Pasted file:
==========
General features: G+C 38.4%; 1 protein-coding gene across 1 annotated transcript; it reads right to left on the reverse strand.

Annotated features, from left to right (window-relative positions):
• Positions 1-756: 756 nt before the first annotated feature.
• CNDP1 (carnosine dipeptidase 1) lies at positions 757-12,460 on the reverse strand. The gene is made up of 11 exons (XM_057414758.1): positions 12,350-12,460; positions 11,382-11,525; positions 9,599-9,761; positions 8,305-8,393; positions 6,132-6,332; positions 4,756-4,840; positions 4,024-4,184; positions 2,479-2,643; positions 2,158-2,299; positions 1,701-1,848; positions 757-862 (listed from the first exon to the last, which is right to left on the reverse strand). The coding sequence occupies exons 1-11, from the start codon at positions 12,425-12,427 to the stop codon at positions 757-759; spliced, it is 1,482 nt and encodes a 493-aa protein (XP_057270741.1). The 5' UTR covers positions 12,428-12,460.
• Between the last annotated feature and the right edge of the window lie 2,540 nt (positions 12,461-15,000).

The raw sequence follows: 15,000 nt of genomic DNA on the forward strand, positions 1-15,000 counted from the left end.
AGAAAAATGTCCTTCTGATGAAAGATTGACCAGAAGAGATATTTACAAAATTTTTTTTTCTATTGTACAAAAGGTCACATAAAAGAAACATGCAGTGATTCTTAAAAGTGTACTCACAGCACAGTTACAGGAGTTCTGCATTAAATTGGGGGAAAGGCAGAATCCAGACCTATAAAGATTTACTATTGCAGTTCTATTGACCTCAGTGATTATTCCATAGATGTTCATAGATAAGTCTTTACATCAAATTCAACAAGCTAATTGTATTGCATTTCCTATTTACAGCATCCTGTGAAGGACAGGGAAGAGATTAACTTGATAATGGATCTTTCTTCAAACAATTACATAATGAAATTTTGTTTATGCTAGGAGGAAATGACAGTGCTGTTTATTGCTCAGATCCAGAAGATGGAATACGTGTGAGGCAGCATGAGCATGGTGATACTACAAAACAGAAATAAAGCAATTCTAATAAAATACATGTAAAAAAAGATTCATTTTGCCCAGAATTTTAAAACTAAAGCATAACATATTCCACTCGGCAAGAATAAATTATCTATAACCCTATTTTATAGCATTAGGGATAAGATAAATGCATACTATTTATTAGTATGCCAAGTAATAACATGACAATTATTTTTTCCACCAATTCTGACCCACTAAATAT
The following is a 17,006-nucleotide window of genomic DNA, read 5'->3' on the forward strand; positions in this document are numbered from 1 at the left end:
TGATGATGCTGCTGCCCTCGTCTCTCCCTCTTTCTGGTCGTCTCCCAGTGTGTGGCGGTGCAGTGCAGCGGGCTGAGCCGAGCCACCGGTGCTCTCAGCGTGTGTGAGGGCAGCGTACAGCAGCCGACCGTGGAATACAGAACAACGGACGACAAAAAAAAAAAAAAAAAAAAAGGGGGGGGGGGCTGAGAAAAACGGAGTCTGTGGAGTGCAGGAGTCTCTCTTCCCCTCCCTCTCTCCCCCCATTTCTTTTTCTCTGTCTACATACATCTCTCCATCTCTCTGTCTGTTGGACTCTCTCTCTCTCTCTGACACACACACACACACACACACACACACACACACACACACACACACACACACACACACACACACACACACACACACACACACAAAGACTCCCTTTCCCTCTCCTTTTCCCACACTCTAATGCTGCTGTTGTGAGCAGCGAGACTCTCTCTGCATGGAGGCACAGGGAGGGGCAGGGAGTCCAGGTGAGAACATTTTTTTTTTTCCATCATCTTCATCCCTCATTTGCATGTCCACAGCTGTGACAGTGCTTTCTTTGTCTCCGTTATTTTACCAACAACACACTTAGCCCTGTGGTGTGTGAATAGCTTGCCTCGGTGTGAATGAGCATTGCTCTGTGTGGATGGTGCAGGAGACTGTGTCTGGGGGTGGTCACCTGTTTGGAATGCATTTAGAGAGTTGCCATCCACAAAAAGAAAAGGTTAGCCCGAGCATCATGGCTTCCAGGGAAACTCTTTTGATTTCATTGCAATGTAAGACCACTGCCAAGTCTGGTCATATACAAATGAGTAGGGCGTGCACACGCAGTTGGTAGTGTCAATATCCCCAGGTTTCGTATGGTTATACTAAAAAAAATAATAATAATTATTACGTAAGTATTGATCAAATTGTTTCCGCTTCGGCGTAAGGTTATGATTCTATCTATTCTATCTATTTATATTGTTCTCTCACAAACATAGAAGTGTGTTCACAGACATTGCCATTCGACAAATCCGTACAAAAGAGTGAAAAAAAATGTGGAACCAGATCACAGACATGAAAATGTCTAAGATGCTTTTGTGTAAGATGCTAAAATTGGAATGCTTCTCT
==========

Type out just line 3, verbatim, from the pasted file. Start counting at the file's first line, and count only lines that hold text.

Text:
• Positions 1-756: 756 nt before the first annotated feature.